"A prohibition law strikes a blow
at the very principles upon which
our government was founded."
by:
Abraham Lincoln
(1809-1865) 16th US President
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 -- Anonymous 
For once, Lincoln got something Constitutionally right.
 -- Anonymous
 
Prohibition codes, rules, statutes, and concepts are major under pinnings to victimless crimes.
 -- Mike, Norwalk
 
True,True,True
 -- Anonymous
 
 -- Anonymous, Reston, VA US 
Prohibition laws create crime and the government knows it. But that's how they keep the laws of enforcement in place. More enforcement equals more control. Not to mention the prison industrial complex and its lobbyists greasing the politicians. It isn't about justice...its about control.
 -- J Carlton, Calgary
 
Check out this website, LEAP.CC. It's an eye opener as to the horrors of the War On Drugs.
 -- jim K, austin, tx
 
Prohibition doesn't work -- never did, never will. Creating a lucrative black market only keeps the bad laws in place. The War on Drugs is a multi-billion dollar industry, and creates black money for covert government operations -- the CIA has relied on drugs for their own secret deals (anybody remember Iran-Contra?) -- the Bush's have had their hands in the cocaine trade for decades (ask Noriega). Remember why natural drugs are illegal -- because they supposedly are harmful to one's health when in fact they compete with big pharma. Therefore a health problem should be addressed by medical professionals, not police and jailers. In fact, the People do not have the right to declare plants and their derivatives 'illegal' -- they may only regulate commerce (via their agents, Congress). That is why the only thing government can do is lay high taxes on imported marijuana, cocaine, heroin, etc. -- otherwise a Constitutional Amendment must be agreed upon like the one that prohibited alcohol. In fact, if a plant is grown on one's private land and never leaves the boundaries of the property, inter-state commerce laws cannot and do not apply. Like every unconstitutional statute, you will need millions of dollars to challenge unlawful rules. As long as billions are being made because of drugs' illegality, it will take a courageous judge to stand up for individual rights.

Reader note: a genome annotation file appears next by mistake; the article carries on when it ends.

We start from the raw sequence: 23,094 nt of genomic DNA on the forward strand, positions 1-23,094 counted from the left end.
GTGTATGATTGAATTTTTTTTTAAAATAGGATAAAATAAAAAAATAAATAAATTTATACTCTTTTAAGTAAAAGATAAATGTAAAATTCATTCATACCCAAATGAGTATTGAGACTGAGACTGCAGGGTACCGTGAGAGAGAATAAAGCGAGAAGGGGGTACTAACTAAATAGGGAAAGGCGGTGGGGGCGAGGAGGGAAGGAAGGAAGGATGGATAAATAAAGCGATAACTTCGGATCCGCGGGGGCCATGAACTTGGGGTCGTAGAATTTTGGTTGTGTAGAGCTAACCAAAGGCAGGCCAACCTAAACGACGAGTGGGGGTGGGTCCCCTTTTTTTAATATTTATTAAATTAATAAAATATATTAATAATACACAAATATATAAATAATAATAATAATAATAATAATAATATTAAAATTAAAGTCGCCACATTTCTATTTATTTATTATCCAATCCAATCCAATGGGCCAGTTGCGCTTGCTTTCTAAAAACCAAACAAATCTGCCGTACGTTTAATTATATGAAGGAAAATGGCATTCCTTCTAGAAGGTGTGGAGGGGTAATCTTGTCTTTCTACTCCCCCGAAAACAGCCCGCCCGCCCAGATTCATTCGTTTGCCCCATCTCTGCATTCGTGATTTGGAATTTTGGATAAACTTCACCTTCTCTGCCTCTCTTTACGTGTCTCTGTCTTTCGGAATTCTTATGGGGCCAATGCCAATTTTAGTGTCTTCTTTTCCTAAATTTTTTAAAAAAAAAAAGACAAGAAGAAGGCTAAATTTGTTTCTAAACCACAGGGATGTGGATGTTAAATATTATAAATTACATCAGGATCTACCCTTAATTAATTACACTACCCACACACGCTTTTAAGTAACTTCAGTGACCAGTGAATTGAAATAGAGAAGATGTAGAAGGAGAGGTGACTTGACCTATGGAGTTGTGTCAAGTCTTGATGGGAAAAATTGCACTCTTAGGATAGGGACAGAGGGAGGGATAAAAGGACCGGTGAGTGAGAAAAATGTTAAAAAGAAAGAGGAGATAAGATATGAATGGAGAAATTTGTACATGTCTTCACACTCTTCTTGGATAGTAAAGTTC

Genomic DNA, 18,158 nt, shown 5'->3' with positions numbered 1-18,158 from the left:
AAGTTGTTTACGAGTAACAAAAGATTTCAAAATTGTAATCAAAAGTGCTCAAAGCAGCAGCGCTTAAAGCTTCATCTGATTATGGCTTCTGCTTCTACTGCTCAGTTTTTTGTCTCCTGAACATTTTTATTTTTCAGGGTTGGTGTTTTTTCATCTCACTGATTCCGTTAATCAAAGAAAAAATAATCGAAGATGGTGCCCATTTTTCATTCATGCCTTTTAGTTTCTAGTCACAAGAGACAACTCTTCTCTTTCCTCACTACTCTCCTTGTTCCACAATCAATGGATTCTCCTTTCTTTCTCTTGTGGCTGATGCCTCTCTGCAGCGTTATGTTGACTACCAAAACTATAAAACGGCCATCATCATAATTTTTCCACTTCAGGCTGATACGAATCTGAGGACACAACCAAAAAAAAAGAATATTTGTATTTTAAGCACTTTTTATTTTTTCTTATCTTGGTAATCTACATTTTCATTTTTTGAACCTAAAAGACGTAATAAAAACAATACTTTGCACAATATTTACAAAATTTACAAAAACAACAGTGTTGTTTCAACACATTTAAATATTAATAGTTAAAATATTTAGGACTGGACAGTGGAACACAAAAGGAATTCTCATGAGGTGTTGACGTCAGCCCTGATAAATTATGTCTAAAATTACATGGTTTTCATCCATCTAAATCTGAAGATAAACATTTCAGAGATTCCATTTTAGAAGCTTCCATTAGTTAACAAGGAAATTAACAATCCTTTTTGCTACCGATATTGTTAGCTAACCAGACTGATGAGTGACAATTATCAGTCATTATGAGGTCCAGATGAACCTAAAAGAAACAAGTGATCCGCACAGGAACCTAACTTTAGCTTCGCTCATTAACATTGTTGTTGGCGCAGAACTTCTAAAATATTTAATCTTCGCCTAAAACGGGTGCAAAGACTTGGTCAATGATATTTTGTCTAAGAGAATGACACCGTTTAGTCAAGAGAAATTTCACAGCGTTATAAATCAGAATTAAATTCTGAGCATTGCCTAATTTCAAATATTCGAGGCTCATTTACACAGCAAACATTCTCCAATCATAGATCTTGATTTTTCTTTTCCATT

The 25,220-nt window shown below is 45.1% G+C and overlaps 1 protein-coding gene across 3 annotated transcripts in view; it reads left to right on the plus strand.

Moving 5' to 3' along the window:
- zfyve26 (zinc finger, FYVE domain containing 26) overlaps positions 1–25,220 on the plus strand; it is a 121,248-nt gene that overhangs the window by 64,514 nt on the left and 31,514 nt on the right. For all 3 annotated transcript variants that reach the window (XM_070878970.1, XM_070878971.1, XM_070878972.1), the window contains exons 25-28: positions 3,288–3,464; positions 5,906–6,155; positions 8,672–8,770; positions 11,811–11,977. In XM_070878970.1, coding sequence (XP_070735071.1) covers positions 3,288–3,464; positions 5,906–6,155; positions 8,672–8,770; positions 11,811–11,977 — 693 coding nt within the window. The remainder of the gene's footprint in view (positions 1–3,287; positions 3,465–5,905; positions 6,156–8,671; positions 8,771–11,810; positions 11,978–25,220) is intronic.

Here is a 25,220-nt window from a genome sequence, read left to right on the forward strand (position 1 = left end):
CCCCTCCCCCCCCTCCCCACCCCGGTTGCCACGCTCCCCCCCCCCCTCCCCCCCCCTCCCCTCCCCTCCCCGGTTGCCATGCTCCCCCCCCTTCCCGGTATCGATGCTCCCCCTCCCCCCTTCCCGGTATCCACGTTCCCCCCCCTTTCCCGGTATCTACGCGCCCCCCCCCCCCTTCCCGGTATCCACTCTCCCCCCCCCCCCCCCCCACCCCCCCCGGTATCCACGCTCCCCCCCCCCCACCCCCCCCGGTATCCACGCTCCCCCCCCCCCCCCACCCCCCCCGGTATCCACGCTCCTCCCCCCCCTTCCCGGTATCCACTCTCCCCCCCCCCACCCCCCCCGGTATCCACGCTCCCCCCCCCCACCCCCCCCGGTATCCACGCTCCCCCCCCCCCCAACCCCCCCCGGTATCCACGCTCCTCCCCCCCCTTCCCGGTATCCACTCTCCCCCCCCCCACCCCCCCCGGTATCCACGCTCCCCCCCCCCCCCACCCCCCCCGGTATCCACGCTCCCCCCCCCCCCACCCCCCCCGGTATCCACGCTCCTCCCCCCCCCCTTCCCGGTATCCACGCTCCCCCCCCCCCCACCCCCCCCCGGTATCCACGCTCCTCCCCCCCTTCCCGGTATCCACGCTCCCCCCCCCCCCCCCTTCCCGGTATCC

-- E Archer, NYC
 
Interesting since he planed to start working towards making alcohol illegal after the war mess was cleaned up. His death postponed it for 55 years. I wonder what prohibition he was referring to.
 -- warren, olathe
 
I read this quote somewhere and I wanted to see if it was real or not. The first site I went to said it was one of many misquotes attributed to Lincoln. This is the second site I've checked and after reading everyone's posts, I've come to realize that it's the principle behind the quote that matters. Not who said it.
 -- D, Cali
 
Lincoln had the vision to see beyond the special interests that keep drug prohibition in the books of American legislation and international treaties fostered by the US. The cost to society of drug prohibition is huge, it is about time our leadership stepped forward in search for a different policy, one perhaps settling for the lesser evil but which abandons the impossible dream: decriminalization, regulation and control of today's illicit drugs. See A SILENT NIGHTMARE: The bottom line and the challenge of illicit drugs, for a throrough analysis of the drug problem.
 -- Sergio Ferragut, Reston, Virginia
 
“The best evidence available to historians shows that consumption of beverage alcohol declined dramatically under prohibition. In the early 1920s, consumption of beverage alcohol was about thirty per cent of the pre-prohibition level. Consumption grew somewhat in the last years of prohibition, as illegal supplies of liquor increased and as a new generation of Americans disregarded the law and rejected the attitude of self-sacrifice that was part of the bedrock of the prohibition movement. Nevertheless, it was a long time after repeal before consumption rates rose to their pre-prohibition levels. In that sense, prohibition ‘worked.’” -from prohibition.osu.edu
 -- David, TX
 
 -- Anonymous 
This quote was invented fairly recently and then falsely attributed to Lincoln. It's a great line, but Lincoln himself had little grasp of "the very principles upon which our government was founded."
 -- MTH, Branson, MO
 
 
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